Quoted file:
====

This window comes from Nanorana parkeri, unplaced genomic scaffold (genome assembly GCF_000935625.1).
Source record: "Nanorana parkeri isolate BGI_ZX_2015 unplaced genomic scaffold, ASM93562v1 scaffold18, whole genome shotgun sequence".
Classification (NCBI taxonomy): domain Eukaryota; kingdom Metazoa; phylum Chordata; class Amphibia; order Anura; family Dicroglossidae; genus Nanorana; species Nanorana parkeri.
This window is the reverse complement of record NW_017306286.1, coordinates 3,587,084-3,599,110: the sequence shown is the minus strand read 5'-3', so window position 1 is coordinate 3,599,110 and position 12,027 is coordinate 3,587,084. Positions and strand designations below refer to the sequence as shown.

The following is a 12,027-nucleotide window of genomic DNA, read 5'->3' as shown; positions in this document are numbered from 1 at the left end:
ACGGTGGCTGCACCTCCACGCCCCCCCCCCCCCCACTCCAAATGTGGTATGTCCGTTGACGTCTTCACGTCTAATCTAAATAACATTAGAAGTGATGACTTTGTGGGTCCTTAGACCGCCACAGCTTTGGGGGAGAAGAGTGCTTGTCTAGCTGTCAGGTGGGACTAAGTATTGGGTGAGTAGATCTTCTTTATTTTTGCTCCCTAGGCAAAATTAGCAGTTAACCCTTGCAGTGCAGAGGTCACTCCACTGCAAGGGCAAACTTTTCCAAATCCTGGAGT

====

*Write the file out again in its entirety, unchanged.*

This window comes from Nanorana parkeri, unplaced genomic scaffold (genome assembly GCF_000935625.1).
Source record: "Nanorana parkeri isolate BGI_ZX_2015 unplaced genomic scaffold, ASM93562v1 scaffold18, whole genome shotgun sequence".
Classification (NCBI taxonomy): domain Eukaryota; kingdom Metazoa; phylum Chordata; class Amphibia; order Anura; family Dicroglossidae; genus Nanorana; species Nanorana parkeri.
This window is the reverse complement of record NW_017306286.1, coordinates 3,587,084-3,599,110: the sequence shown is the minus strand read 5'-3', so window position 1 is coordinate 3,599,110 and position 12,027 is coordinate 3,587,084. Positions and strand designations below refer to the sequence as shown.

The following is a 12,027-nucleotide window of genomic DNA, read 5'->3' as shown; positions in this document are numbered from 1 at the left end:
ACGGTGGCTGCACCTCCACGCCCCCCCCCCCCCCACTCCAAATGTGGTATGTCCGTTGACGTCTTCACGTCTAATCTAAATAACATTAGAAGTGATGACTTTGTGGGTCCTTAGACCGCCACAGCTTTGGGGGAGAAGAGTGCTTGTCTAGCTGTCAGGTGGGACTAAGTATTGGGTGAGTAGATCTTCTTTATTTTTGCTCCCTAGGCAAAATTAGCAGTTAACCCTTGCAGTGCAGAGGTCACTCCACTGCAAGGGCAAACTTTTCCAAATCCTGGAGT